What’s wet, windy and hot all over? Monsoons! We hear of them hitting the Southwest often, but what are they exactly? In general, a monsoon is a season with hot temperatures and abundant moisture that happens in the Southwest, when moist air pushes north from the Pacific Ocean and Gulf of California. You can get strong winds, flooding, dust storms, even dry lightning from June to September.
What strikes me the most about monsoon season is how you can get so much needed moisture into such an arid region in a matter of months. It’s the main time when parts of California, Arizona, New Mexico, Colorado and Utah get much of their rainfall for the entire year. According to the University of Arizona, the region receives more than 40% of their annual rainfall.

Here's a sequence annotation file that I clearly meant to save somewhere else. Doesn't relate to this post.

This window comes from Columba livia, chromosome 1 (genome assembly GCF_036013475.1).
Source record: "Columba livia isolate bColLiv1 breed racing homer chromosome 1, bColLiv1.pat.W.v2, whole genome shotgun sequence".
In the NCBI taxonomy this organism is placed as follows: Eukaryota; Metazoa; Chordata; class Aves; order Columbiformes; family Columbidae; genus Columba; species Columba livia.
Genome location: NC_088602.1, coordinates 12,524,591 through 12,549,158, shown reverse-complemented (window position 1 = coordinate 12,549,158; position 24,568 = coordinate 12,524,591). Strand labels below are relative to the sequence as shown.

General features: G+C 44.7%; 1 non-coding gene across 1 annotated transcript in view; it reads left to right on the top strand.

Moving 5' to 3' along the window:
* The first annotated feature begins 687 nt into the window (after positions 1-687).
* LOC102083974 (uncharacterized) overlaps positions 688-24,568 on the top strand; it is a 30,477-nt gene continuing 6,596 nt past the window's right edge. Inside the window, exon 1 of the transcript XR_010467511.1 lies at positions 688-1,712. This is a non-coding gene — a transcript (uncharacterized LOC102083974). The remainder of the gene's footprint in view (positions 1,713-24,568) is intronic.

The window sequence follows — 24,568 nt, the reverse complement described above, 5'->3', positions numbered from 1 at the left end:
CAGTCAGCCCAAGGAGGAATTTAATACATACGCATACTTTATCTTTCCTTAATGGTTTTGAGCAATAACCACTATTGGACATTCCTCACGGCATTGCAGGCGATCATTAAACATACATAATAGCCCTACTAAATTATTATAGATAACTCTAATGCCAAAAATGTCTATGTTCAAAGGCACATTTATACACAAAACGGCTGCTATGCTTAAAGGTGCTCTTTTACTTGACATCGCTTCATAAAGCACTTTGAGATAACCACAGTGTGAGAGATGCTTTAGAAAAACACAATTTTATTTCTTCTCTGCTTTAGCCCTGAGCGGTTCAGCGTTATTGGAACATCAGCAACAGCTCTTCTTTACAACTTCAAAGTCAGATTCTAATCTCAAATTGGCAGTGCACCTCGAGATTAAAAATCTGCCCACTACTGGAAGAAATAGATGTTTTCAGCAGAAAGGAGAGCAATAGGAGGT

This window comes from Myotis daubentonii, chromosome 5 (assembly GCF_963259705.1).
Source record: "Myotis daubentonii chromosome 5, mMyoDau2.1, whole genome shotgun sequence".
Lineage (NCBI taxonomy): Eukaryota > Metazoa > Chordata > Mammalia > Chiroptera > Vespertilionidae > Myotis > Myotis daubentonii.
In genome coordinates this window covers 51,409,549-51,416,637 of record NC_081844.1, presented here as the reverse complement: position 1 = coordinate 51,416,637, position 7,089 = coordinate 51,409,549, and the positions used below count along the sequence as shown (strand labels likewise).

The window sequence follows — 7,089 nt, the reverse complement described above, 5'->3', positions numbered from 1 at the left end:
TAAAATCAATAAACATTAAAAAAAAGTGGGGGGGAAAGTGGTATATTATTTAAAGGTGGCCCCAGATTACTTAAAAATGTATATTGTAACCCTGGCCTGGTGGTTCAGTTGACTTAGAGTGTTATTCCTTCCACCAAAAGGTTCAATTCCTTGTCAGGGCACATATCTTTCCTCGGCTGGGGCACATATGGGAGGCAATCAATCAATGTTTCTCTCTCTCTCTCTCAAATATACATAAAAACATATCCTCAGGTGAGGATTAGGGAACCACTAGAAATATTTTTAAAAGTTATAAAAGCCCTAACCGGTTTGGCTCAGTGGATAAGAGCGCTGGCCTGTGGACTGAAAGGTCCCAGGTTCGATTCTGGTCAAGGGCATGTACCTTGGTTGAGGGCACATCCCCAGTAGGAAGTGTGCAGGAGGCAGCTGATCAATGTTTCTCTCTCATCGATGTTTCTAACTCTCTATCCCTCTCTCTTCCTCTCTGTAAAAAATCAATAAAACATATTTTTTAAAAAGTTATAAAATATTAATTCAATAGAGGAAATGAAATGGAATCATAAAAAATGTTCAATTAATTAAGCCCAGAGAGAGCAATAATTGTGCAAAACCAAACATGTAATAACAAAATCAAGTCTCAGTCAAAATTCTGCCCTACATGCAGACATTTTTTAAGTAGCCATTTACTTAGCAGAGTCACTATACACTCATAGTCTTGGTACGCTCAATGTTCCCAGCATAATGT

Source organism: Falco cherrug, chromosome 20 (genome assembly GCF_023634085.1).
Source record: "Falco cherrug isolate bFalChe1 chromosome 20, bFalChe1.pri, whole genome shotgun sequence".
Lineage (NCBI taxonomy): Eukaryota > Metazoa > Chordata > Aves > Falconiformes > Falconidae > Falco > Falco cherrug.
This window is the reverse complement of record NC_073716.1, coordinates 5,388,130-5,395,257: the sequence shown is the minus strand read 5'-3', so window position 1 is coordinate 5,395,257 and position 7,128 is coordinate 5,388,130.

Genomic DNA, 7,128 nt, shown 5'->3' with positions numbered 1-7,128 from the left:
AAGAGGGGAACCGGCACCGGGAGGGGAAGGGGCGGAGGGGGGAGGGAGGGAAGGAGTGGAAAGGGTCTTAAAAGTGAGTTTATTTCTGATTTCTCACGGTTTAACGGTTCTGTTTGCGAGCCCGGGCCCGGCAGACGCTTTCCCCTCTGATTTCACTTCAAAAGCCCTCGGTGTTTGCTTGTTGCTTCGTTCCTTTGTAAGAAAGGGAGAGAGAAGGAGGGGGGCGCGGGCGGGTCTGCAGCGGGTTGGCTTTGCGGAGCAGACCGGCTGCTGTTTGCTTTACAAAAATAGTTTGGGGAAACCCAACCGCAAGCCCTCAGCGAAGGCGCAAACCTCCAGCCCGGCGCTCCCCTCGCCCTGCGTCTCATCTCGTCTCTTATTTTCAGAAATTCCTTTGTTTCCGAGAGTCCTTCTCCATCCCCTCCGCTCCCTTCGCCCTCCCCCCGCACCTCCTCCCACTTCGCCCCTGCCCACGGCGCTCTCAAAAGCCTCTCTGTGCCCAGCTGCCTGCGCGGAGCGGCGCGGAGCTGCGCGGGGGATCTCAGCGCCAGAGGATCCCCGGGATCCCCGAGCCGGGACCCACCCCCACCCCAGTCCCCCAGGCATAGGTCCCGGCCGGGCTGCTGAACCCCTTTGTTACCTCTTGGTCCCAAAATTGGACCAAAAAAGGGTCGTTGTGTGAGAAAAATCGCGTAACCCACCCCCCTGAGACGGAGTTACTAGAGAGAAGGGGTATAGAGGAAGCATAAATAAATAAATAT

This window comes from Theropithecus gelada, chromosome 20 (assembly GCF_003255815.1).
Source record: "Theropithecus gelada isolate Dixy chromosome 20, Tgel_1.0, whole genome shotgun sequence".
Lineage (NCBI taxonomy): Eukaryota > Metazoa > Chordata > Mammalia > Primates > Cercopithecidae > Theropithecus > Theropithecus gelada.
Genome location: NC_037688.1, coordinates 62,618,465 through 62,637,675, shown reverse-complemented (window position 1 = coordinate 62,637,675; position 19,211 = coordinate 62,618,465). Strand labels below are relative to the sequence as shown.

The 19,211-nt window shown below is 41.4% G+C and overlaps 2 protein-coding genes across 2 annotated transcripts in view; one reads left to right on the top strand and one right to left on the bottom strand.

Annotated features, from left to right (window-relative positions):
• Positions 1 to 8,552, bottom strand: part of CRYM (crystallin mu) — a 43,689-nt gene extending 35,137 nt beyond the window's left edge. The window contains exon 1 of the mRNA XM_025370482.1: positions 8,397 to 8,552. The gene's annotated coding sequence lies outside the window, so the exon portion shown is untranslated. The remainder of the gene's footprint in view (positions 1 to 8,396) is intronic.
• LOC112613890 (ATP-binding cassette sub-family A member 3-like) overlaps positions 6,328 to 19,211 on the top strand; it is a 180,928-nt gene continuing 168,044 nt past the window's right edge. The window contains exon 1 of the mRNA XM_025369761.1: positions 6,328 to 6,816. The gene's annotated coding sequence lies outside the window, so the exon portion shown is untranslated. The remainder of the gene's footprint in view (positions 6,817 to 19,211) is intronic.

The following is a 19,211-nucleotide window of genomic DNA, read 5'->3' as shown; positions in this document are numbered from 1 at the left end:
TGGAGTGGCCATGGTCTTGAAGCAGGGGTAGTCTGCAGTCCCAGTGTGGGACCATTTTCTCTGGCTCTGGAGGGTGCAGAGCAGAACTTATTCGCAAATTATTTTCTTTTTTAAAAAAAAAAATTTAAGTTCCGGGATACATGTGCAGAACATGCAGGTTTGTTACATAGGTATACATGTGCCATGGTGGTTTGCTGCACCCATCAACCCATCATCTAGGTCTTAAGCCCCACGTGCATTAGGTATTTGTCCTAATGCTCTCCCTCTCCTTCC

I spent two years at Arizona State University and it was during this time that I experienced my first monsoon season. Now if you haven’t been to the desert in general, I think it is beautiful, with the acacia and mesquite trees and cacti dotting the landscape. However, I was definitely not prepared for what was to come! During my time in Arizona, I experienced an incredible dust storm, or haboob. Until then, I had just seen the wet and humid side of monsoons, but the haboob was mind blowing. I remember watching it from a distance, and with it, the visibility dropped dramatically. Gone from view were the acacia and mesquite trees and cacti I enjoyed out in the distance, instead all you could were swirling waves of dust. It was terrifying and awe-inspiring at the same time.